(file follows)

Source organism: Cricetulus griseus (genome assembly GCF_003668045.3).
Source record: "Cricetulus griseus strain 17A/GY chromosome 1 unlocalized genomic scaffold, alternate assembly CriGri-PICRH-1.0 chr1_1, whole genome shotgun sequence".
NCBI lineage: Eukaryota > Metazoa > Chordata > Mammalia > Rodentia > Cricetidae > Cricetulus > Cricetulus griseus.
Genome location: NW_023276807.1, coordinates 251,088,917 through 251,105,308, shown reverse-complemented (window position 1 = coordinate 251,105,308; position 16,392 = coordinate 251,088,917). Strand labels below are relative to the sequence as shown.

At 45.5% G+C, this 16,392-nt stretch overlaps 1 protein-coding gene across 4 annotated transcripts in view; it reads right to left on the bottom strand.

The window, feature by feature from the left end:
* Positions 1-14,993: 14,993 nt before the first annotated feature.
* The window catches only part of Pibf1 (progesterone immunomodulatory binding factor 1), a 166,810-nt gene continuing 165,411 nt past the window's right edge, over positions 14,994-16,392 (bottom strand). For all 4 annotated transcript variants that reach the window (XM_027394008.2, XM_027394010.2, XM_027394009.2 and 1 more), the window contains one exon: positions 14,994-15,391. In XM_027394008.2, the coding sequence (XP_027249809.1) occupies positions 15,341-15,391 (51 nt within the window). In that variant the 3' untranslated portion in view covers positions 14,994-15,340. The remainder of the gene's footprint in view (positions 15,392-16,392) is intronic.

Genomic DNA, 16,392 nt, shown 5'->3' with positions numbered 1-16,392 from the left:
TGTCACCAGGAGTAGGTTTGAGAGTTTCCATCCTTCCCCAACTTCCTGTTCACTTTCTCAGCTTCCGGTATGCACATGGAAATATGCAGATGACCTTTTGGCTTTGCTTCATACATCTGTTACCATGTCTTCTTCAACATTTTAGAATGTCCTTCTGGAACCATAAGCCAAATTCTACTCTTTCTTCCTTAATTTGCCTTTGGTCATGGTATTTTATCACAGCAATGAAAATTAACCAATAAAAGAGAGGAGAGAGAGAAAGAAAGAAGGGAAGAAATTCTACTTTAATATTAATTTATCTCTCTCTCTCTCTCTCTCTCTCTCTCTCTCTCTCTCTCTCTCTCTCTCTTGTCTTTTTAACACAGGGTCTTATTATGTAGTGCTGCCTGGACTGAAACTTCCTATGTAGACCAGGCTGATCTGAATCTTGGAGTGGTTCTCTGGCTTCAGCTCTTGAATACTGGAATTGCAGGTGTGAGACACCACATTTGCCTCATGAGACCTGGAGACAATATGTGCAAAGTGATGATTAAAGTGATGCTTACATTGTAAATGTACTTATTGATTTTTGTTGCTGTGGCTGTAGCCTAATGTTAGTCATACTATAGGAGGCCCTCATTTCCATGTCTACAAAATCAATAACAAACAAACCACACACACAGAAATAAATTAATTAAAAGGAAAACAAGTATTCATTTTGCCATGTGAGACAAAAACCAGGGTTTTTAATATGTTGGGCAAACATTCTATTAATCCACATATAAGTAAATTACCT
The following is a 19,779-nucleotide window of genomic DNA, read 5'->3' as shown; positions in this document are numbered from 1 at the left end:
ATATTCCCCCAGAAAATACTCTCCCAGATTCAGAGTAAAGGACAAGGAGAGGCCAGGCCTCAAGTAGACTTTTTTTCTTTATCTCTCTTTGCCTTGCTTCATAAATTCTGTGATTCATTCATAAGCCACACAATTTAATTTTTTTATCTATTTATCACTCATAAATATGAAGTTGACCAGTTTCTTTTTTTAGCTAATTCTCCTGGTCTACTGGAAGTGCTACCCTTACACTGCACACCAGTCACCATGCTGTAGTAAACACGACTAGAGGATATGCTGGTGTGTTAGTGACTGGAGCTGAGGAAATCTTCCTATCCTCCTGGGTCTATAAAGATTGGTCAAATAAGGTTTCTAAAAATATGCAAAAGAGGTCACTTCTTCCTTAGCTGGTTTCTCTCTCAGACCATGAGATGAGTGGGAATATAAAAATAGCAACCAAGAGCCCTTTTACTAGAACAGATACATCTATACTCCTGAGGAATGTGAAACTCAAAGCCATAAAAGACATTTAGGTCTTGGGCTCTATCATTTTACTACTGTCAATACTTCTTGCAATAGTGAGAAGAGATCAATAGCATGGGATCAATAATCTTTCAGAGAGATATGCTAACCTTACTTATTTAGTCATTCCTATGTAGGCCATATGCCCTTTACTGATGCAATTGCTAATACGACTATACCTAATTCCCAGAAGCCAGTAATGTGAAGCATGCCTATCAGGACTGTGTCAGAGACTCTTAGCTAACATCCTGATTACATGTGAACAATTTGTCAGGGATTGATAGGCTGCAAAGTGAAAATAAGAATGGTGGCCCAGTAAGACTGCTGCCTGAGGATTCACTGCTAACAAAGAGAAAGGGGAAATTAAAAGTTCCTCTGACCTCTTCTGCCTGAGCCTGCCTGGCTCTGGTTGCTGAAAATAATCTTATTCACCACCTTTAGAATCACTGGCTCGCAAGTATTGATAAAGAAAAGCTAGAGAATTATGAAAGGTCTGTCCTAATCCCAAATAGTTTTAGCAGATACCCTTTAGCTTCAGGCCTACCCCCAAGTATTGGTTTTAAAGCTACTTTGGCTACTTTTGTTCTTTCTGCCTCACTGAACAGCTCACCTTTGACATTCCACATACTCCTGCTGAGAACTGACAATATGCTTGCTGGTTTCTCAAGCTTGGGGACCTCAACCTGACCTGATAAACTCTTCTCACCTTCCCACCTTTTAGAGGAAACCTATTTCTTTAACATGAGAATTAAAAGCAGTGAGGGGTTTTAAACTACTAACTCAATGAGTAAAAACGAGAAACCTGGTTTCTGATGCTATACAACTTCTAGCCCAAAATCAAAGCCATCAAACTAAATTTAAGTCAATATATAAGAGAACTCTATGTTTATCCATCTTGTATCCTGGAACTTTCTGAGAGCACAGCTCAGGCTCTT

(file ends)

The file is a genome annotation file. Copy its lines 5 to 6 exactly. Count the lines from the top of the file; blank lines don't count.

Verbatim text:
At 45.5% G+C, this 16,392-nt stretch overlaps 1 protein-coding gene across 4 annotated transcripts in view; it reads right to left on the bottom strand.

The window, feature by feature from the left end: